The voter fog

Do so many elections so close together leave us even more apathetic than usual?

Ayame Ulrich

We had a civic election less than a year ago. A federal election but a few months ago. Now we go provincial. So in the face of this cluster of elections, are we still listening? 

Well, let’s see.

Civically, we experienced the would-be heroics of hopeful Judy Wasylycia-Leis in an election that inspired many, though not enough to make her bid for mayor successful.

Federally, we bore witness to our political landscape changing significantly, making history with Liberal losses and NDP gains.

These noteworthy elections make me wonder whether we can really be apathetic right now. Let’s face it: politics have been interesting lately. 

Then again, you can never tell what will happen in an election based on the lead-up to it.

It felt like so many Winnipegers were behind Judy Wasylycia-Leis, found her green-oriented, poverty-focused platform inspiring – and yet the voter turnout for the civic election stalled at 47.1 per cent (which was in fact a boost from the 2006 election numbers).

The federal election piqued the interest of the voters, and the voter turnout went up from the 2008 federal election figures to 61.1 per cent (though, because the 2008 numbers were historically low, perhaps this isn’t saying much).

Even with the Liberals running a cardboard candidate, I can’t recall a more impassioned federal election, a fact made all the more memorable by Jack Layton’s death shortly thereafter.

In the wake of those two elections, there is much on the line provincially. If the PCs take this election, then we Winnipeggers will be dealing with Conservatives at every level of government: civic, provincial and federal. What an age we live in.

If we can believe the sampling taken by the Winnipeg Free Press last week, then even first-time voters – young people fresh out of high school – are under the spell of the PCs.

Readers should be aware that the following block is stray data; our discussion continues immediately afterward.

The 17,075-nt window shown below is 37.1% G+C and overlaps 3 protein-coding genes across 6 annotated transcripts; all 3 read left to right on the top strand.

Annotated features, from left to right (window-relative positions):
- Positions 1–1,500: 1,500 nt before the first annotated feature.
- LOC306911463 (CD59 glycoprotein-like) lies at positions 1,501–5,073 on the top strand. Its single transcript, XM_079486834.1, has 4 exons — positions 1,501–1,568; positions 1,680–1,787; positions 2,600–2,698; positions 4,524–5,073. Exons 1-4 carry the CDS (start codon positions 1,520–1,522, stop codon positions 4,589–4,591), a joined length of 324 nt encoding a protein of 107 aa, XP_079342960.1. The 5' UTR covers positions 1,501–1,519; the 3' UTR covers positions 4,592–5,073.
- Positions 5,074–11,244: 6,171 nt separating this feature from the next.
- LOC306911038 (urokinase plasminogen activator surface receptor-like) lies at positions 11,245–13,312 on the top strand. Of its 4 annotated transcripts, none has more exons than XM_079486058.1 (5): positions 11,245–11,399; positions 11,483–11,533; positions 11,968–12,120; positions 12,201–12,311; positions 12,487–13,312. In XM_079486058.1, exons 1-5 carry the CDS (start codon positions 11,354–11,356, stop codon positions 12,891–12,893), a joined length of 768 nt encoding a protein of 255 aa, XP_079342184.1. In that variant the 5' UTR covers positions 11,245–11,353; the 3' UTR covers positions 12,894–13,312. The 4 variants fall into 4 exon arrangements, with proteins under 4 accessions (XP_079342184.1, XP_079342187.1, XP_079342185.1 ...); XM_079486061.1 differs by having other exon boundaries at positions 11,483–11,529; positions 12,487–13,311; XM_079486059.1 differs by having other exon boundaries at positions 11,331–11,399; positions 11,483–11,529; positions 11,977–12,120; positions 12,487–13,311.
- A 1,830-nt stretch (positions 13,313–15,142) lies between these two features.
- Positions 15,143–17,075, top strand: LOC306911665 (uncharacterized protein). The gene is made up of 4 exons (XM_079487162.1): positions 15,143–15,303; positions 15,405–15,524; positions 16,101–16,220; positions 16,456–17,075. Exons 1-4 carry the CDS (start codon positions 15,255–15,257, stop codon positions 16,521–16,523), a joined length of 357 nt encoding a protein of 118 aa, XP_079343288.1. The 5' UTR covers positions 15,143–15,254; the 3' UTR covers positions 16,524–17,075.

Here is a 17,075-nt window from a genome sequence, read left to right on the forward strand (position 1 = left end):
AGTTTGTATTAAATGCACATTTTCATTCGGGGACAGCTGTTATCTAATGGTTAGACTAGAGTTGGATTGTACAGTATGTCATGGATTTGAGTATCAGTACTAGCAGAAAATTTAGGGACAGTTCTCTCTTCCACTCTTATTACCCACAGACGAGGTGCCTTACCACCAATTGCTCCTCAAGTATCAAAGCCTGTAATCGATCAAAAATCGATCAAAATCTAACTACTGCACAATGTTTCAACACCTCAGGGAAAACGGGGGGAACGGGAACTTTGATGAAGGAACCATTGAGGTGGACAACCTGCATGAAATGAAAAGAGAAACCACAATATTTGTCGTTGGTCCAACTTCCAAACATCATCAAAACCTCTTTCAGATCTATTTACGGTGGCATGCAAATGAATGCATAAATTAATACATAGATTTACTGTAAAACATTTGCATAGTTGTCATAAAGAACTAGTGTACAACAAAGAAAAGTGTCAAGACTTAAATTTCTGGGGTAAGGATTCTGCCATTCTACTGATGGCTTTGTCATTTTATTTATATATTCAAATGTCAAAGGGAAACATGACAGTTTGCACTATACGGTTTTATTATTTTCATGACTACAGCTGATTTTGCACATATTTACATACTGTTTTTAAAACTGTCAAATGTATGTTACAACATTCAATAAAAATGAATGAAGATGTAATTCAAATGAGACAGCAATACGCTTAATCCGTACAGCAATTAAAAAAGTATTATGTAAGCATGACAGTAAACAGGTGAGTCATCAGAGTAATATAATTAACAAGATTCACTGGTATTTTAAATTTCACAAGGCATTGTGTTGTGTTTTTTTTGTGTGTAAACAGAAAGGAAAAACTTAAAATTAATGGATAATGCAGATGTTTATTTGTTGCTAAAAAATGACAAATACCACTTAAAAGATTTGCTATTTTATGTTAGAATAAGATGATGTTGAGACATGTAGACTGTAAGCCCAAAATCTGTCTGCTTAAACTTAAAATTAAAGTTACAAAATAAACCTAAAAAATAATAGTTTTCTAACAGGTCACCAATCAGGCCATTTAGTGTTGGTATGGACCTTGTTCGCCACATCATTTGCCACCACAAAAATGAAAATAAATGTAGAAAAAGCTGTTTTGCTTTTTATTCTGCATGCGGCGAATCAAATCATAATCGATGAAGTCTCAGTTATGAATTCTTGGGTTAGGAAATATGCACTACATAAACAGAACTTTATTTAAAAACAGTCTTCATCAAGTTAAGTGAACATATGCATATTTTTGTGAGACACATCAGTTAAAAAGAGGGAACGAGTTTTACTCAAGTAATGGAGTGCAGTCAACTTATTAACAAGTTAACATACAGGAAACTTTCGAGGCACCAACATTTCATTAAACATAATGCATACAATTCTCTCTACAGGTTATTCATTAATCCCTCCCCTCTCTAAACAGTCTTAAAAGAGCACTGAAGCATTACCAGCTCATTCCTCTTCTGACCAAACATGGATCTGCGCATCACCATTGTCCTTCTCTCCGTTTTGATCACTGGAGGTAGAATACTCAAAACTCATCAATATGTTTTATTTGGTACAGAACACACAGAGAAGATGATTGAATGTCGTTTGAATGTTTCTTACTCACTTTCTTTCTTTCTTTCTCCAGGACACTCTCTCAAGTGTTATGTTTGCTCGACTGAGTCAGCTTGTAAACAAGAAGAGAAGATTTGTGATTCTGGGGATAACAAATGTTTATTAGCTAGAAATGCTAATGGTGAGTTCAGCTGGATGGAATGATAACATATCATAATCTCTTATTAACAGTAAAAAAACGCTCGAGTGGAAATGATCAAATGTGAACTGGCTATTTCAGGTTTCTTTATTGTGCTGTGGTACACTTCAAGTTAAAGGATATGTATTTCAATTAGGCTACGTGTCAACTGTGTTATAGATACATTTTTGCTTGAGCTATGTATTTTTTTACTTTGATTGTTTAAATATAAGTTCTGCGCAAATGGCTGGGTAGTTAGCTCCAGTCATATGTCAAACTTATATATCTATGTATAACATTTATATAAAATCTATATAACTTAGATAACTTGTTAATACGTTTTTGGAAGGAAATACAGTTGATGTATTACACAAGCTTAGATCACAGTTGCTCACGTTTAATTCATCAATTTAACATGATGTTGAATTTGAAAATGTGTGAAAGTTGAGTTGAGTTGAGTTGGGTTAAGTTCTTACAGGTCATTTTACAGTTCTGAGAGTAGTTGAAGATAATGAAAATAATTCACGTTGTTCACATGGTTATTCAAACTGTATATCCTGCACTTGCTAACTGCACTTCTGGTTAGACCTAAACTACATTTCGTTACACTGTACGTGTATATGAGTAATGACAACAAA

For various reasons, three of the five young people interviewed said that they would be voting for the provincial PCs in this election. The other two were undecided.

These youngsters showed an interest in issues such as crime and health care, and were concerned that their fellow teenagers do not. In other words, they were concerned that their fellow teenagers were apathetic toward politics, a syndrome with which many Manitobans are affected. 

Our last provincial election saw only 56.7 per cent of registered voters actually vote, and it would be surprising if this election yielded a higher turnout. Part of the problem is that there’s no angle for this election, no keynote issue that makes it of particular interest to perennial non-voters.

All we have provincially is a party that has been in power for 12 years, and opposition(s) dead set on taking advantage of this lengthy term by asking obvious yet impossible questions.

Yes, these are the essence of any election, but it seems insulting to everyone’s intelligence to inquire, “Why isn’t crime solved?” or “Why do we still have poverty?”

We must always remember that we are speaking about political parties here, and not God.

But perhaps these questions are intriguing to the public at large, and this provincial election will produce a historically high voter turnout, with voting stations around the province packed to the gills, taking in IDs and Hydro bills en masse, and the rumble of throats clearing will echo through the province, signalling the onset of a new era in which we all scrutinize what goes on behind the closed doors of the Legislative Building.

This is certainly possible. But I doubt it.

Trevor Graumann is The Uniter’s comments editor and a graduate of the University of Winnipeg.

Published in Volume 66, Number 5 of The Uniter (September 29, 2011)

Related Reads